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JOURNAL ARTICLE

Multidisciplinary In Situ Simulation-Based Training as a Postpartum Hemorrhage Quality Improvement Project

Monica A Lutgendorf, Carmen Spalding, Elizabeth Drake, Dennis Spence, Jason O Heaton, Kristina V Morocco
Military Medicine 2017, 182 (3): e1762-e1766
28290956

BACKGROUND: Postpartum hemorrhage is a common obstetric emergency affecting 3 to 5% of deliveries, with significant maternal morbidity and mortality. Effective management of postpartum hemorrhage requires strong teamwork and collaboration. We completed a multidisciplinary in situ postpartum hemorrhage simulation training exercise with structured team debriefing to evaluate hospital protocols, team performance, operational readiness, and real-time identification of system improvements. Our objective was to assess participant comfort with managing obstetric hemorrhage following our multidisciplinary in situ simulation training exercise.

METHODS: This was a quality improvement project that utilized a comprehensive multidisciplinary in situ postpartum hemorrhage simulation exercise. Participants from the Departments of Obstetrics and Gynecology, Anesthesia, Nursing, Pediatrics, and Transfusion Services completed the training exercise in 16 scenarios run over 2 days. The intervention was a high fidelity, multidisciplinary in situ simulation training to evaluate hospital protocols, team performance, operational readiness, and system improvements. Structured debriefing was conducted with the participants to discuss communication and team functioning. Our main outcome measure was participant self-reported comfort levels for managing postpartum hemorrhage before and after simulation training. A 5-point Likert scale (1 being very uncomfortable and 5 being very comfortable) was used to measure participant comfort. A paired t test was used to assess differences in participant responses before and after the simulation exercise. We also measured the time to prepare simulated blood products and followed the number of postpartum hemorrhage cases before and after the simulation exercise.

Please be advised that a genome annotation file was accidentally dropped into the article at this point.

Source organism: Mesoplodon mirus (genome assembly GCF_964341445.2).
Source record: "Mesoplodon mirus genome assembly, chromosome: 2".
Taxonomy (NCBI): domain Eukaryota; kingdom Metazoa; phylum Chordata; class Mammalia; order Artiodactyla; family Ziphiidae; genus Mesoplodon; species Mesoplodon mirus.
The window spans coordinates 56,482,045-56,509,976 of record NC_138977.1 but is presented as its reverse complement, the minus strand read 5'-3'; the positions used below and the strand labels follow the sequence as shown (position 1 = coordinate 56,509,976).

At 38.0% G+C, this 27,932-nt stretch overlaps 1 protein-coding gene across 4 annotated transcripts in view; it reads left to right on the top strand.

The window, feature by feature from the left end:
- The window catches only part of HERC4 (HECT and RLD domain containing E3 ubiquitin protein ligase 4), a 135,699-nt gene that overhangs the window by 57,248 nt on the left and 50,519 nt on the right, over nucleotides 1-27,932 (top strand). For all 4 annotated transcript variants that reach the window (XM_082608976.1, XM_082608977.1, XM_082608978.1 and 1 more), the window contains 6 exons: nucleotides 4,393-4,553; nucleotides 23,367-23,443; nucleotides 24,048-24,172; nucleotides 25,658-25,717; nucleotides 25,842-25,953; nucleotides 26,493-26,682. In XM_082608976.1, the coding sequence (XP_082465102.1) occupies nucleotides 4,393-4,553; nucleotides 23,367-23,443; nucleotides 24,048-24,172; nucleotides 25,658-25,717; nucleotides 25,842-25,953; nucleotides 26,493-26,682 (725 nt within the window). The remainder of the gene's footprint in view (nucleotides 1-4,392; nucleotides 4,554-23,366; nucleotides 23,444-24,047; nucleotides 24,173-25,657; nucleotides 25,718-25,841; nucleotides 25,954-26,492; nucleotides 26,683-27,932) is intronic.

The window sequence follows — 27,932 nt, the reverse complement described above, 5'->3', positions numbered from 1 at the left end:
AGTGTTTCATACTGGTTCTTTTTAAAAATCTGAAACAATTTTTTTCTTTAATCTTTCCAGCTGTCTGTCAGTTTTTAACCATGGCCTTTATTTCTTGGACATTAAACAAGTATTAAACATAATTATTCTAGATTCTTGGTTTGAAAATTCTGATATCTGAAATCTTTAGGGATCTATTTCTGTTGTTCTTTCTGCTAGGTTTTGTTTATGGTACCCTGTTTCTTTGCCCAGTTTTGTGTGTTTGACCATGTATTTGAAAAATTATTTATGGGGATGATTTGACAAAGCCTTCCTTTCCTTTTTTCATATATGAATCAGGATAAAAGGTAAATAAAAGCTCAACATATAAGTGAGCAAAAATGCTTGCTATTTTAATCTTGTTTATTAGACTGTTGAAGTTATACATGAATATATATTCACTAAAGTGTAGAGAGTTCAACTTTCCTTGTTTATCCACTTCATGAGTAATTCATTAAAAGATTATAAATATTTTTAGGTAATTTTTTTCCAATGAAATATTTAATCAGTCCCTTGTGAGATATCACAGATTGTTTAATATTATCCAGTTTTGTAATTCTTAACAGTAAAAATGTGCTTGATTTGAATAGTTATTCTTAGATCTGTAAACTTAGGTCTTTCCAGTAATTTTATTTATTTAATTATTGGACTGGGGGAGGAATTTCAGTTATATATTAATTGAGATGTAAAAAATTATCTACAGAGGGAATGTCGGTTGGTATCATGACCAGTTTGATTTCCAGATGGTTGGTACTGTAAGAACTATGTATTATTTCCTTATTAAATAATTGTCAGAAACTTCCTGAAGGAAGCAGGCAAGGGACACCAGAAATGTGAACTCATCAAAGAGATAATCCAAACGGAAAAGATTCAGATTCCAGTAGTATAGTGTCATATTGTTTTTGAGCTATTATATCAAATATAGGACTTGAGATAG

RESULTS: We trained 113 health care professionals including obstetricians, midwives, residents, anesthesiologists, nurse anesthetists, nurses, and medical assistants. Participants reported a higher comfort level in managing obstetric emergencies and postpartum hemorrhage after simulation training compared to before training. For managing hypertensive emergencies, the post-training mean score was 4.14 compared to a pretraining mean score of 3.88 (p = 0.01, 95% confidence interval [CI] = 0.06-0.47). For shoulder dystocia, the post-training mean score was 4.29 compared to a pretraining mean score of 3.66 (p = 0.001, 95% CI = 0.41-0.88). For postpartum hemorrhage, the post-training mean score was 4.35 compared to pretraining mean score of 3.86 (p = 0.001, 95% CI = 0.36-0.63). We also observed a decrease in the time to prepare simulated blood products over the course of the simulation, and a decreasing trend of postpartum hemorrhage cases, which continued after initiating the postpartum hemorrhage simulation exercise.

DISCUSSION: Postpartum hemorrhage remains a leading cause of maternal morbidity and mortality in the United States. Comprehensive hemorrhage protocols have been shown to improve outcomes related to postpartum hemorrhage, and a critical component in these processes include communication, teamwork, and team-based practice/simulation. As medicine becomes increasingly complex, the ability to practice in a safe setting is ever more critical, especially for low-volume, high-stakes events such as postpartum hemorrhage. These events require well-functioning teams and systems coupled with rapid assessment and appropriate clinical action to ensure best patient outcomes. We have shown that a multidisciplinary in situ simulation exercise improves self-reported comfort with managing obstetric emergencies, and is a safe and effective way to practice skills and improve systems processes in the health care setting.

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